I love talking about myself.
It’s a terrible trait (probably one shared by lots of us who blog) and I’m trying to curb it, but I do have to remind myself often to show that I’m interested in other people by asking about them, rather than just telling them every story I can think of about myself.
We have a Christian word for talking about yourself: testimony.
It’s meant to be all about God, and what he’s done in your life. It’s meant to be about how he drew you to faith and has changed you since, but naturally that involves a good deal of talking about yourself. I loved giving testimony as a teenager, for that very reason, and I still enjoy it now. At my confirmation, at my youth club, at my baptism, in my chapel, in my Christian Union – in all these contexts I’ve stood up in front of friends and sometimes family, and told them all about how I’ve ended up knowing God and how he’s transformed my story so far.
Every time it’s been different. I’ve chosen different stories to tell and highlighted different key moments where God’s stepped in and taught me something significant about himself or myself. I’ve used a whole range of examples of situations he’s transformed and redeemed. I guess it’s testimony in itself that there’s so much to say about what God’s done for and in and with me.
But each testimony has usually started in a similar way:
I grew up in a Christian family but…
I’ve been going to church all my life but…
I knew all about Jesus from a young age but…
For many of us who grew up in churches, and Christian homes, our testimonies start like that. We’re apologetic for the boring beginning. Embarrassed that there’s no dramatic conversion moment, we have to show how the ‘good-Christian-child’ appearance was only a shallow appearance until at some point we understood and accepted the gospel. Or if we’re lucky, we can tell a good dollop of rogue teenager tales, as if to prove that our faith now is genuine because it hasn’t always been there.
So I go on to tell the interesting parts. The stories about hypocrisy, about lying and cheating and manipulation, stories about desperation and addiction and abuse, about broken relationships and forgiveness, about the power of prayer and the unrelenting faithfulness of God.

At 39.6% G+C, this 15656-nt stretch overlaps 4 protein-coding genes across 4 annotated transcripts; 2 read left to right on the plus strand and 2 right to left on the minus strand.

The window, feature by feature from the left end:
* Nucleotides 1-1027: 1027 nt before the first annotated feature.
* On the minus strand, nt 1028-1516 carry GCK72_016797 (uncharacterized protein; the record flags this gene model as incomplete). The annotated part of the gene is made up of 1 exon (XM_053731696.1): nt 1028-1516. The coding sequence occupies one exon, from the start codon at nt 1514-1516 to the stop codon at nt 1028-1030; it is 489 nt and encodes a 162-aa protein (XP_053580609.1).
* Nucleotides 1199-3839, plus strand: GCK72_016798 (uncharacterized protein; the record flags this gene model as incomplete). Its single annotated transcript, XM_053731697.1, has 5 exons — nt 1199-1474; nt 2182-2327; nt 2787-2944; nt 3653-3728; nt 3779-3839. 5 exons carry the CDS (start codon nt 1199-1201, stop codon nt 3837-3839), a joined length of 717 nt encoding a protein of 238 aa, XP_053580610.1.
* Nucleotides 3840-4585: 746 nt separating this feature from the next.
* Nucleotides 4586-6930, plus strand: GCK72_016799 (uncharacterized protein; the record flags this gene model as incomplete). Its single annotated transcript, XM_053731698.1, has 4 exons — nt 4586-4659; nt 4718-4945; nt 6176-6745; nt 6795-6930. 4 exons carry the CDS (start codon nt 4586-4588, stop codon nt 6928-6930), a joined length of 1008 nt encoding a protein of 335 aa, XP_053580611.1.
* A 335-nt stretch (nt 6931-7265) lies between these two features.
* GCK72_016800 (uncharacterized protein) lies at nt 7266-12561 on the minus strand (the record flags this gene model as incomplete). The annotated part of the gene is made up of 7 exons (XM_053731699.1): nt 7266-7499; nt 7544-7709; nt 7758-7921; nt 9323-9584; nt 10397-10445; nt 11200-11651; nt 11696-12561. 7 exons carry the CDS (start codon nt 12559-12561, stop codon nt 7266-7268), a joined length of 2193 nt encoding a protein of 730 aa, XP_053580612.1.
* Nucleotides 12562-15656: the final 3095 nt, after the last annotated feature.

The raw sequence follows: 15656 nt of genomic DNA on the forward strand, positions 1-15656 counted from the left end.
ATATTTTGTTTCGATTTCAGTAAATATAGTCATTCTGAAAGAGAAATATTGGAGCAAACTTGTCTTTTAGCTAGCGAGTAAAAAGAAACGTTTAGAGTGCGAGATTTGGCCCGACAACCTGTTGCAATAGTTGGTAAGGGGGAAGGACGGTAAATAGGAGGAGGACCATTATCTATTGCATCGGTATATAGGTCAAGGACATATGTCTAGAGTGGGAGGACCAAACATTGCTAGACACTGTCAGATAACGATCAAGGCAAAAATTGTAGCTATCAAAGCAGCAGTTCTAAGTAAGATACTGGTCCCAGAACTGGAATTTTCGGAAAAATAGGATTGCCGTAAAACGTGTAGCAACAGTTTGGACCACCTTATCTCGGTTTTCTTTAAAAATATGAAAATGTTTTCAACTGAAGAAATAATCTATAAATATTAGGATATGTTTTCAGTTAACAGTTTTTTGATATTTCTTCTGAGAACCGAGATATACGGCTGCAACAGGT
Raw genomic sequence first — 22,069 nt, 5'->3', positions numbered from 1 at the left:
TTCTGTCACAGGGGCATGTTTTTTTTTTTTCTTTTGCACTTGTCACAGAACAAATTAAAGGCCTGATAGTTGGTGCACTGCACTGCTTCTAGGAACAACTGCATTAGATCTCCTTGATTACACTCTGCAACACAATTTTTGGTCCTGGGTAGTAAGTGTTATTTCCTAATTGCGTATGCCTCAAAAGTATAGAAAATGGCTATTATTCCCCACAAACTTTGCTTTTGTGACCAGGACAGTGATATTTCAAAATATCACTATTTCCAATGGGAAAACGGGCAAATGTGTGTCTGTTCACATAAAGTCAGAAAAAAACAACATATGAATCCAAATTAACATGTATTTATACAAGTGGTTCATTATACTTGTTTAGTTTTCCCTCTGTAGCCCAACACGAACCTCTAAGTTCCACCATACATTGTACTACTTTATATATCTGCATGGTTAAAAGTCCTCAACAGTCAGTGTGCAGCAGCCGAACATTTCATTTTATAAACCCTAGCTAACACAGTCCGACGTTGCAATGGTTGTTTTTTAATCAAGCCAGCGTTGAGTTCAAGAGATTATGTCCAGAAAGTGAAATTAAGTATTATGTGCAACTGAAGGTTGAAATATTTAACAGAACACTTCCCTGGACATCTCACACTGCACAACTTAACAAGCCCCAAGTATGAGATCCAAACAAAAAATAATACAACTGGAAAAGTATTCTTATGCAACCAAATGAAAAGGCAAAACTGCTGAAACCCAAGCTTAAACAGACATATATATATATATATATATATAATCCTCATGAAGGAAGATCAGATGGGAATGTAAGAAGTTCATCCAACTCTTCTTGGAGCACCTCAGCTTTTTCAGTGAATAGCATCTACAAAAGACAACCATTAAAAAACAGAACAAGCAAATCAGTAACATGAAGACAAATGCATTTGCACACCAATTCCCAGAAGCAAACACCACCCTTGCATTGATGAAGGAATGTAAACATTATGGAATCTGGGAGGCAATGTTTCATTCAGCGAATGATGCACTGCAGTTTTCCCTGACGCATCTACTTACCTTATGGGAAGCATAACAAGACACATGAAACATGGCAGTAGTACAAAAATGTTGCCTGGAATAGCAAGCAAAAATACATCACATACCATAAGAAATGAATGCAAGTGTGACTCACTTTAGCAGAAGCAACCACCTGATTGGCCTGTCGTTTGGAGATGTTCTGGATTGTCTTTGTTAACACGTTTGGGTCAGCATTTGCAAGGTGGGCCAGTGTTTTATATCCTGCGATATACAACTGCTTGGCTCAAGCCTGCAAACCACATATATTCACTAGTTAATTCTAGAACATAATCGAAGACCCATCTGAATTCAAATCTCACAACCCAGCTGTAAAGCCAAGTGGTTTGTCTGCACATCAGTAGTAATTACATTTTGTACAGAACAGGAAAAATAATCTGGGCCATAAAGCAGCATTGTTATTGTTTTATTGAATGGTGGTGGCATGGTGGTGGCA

Oh, I’ve got stories to tell.
But there’s one story that I don’t usually tell. It’s the story of a six-year-old girl whose experiences and faith were, I think, just as real and significant as those of her teenage self. Her story doesn’t get told because there’s no drama and no scandal, but if I could, I’d tell her I’m sorry that I’ve done her such a disservice when I’ve given my testimony so far.
It started when my aunt and uncle gave me a book, which was great because I loved books when I was six years old. Especially the sort that had things to take out and do yourself in them! It was a book about the apostle Paul, and a boat, and a great adventure. There were loads of pictures of the boat, and the sea usually looked choppy. It turned out that Paul had met Jesus, and become his friend. And when Paul became friends with Jesus, he got given a special job to do. He had to go travelling, to loads of different places, sometimes involving a boat, and tell them about Jesus too.
I sat in bed that night, reading about Paul’s adventures, thinking how glad I was that I wasn’t on that boat with him. It all sounded like a lot of hard work.
There was this pull-out passport at the end of the book. It had space for me to fill in my own name and age, eye colour, shoe size, that sort of thing. And written in the passport was a prayer. It explained to me that just like Paul, I could be a friend of Jesus too, and my life could be a great adventure of following him. I could pray this prayer, and sign my name at the bottom to show that I meant it.
It was a tough call. From all I’d heard, Jesus sounded like a stand-up guy, and definitely someone I wanted to be friends with. But there was no denying I was scared of the boat. What if that was what he asked me to do too? There was no way I wanted to go travelling round the world, and by the sounds of it, there was no guarantee that Jesus wouldn’t have some equally crazy job for me to do too. Could I trust him?
I weighed it up, and decided it was worth it. We could be friends. I prayed the prayer, wrote my name below it, and told my dad all about it when he came upstairs to tuck me in. And there the adventure started.
It’s just a children’s story really. Nothing even rated PG. I had not a clue about sin and repentance and justification and sanctification. I still had a lot to learn, a lot of mistakes to make and a lot of growing to do.
But it was important. It wasn’t the only step in my adventure with God, but none of them have been. It’s the reason I tell my story differently every time, because no one moment is definitive. I hope that if, in 10 years time, I’m asked to give a testimony, it will include things that haven’t happened yet, because there’s always another chapter in the adventure to come. But none of that diminishes what’s come before. None of it makes the faith and trust of my six-year-old self any less real.
So let’s tell children’s stories. Let’s not apologise for them or skip them to get to the scandalous chapters. Perhaps we’ll find we can learn a thing or two from the faith of our childhood selves, or indeed from the children who are still children, in our families and churches.
After all, Jesus seemed to think we would.